Mass-Market Fiction: Love To Hate It

I confess I am a total book snob.  If you have The Da Vinci Code or anything written by Mary Higgins Clark listed as your favorite books on Facebook, it’s a total deal breaker. However, lately I’ve got to thinking about mass-market fiction and it’s place in the publishing world and I’ve come to realize it is one of importance. 

I recently read a blog by Assistant Professor of English Anne Trubek that maintained Publishers Should Start Using Birth Control, which argued that publishers should concentrate more on creating quality literature, thereby publishing fewer titles, than whipping out hundreds of titles a year for the sheer profitability. While I completely agree with the concept, it is altogether hopeless and highly idealized.  Ms. Trubek is forgetting that, sadly, not all of us are English majors and not everyone can appreciate the quality of great literature.  In other words, she is forgetting the average reader does not go home to curl up with Ulysess or The Sound and the Fury. In order for a publisher to be successful they must publish many books that they hope can become bestsellers in order to publish the few gems that not everyone will buy, but more often than not turn into those Pulitzer winners.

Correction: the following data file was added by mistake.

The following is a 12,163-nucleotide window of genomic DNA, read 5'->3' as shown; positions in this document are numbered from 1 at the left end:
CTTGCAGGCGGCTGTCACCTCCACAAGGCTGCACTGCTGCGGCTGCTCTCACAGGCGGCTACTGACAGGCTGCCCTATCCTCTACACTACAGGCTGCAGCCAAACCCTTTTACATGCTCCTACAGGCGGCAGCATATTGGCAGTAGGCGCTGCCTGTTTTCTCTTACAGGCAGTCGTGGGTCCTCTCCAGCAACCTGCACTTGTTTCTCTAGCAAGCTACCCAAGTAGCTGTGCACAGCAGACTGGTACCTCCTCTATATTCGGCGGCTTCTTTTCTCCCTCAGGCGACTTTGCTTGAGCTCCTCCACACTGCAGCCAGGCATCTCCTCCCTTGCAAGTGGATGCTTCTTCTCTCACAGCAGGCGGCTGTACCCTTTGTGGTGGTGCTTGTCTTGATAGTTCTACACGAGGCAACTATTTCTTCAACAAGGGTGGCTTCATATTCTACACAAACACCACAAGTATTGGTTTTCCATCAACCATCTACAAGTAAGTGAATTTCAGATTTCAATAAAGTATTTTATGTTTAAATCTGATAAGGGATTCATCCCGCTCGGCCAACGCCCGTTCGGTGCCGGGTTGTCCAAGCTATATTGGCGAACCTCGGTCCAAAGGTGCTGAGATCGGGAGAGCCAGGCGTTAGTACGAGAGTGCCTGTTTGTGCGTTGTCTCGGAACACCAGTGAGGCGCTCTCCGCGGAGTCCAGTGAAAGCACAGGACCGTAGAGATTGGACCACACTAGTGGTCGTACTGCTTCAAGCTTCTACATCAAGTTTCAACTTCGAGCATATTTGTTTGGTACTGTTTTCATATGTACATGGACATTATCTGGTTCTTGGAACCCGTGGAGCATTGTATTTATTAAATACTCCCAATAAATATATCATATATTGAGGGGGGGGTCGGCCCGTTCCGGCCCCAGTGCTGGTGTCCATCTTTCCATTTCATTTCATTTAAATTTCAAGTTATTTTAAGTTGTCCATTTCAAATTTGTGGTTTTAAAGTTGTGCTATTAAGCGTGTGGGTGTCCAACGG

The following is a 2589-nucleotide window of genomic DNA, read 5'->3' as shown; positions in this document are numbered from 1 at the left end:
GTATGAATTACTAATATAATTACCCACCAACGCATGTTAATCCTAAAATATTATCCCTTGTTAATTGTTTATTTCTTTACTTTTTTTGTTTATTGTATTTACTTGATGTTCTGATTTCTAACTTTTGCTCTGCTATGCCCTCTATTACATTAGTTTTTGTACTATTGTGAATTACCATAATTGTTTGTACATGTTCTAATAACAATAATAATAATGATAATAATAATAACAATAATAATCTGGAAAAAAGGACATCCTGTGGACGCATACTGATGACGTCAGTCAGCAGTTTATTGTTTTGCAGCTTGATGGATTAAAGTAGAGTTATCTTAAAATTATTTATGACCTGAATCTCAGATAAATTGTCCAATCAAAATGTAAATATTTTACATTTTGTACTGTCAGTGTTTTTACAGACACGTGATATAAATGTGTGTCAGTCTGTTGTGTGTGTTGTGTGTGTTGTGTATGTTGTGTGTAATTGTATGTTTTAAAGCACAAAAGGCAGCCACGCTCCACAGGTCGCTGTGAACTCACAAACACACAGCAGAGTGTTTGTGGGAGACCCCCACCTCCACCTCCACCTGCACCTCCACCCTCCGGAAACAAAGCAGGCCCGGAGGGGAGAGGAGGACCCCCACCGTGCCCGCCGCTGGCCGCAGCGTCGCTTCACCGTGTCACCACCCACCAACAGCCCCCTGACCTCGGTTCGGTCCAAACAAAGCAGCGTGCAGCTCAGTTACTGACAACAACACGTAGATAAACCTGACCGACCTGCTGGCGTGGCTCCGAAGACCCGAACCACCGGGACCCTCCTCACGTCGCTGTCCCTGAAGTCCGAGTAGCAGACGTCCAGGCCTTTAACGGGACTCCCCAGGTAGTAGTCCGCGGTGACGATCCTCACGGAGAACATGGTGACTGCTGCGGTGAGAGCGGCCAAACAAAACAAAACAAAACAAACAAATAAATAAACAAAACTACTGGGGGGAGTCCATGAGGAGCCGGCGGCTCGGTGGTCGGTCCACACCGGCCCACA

So keep reading your Mary Higgins Clark and Dan Brown novels.  This way, I can rest assured publishers are making enough revenue to take a chance on those great pieces of literature not many will buy in the first year or two, but will inevitably fall into the hands of those who can appreciate it.

I am completely aware my opinion comes across as arrogant, but as I confessed earlier, I am a total book snob.

For those of you who still defend the quality of mass markets I suggest you read this guy’s blog.

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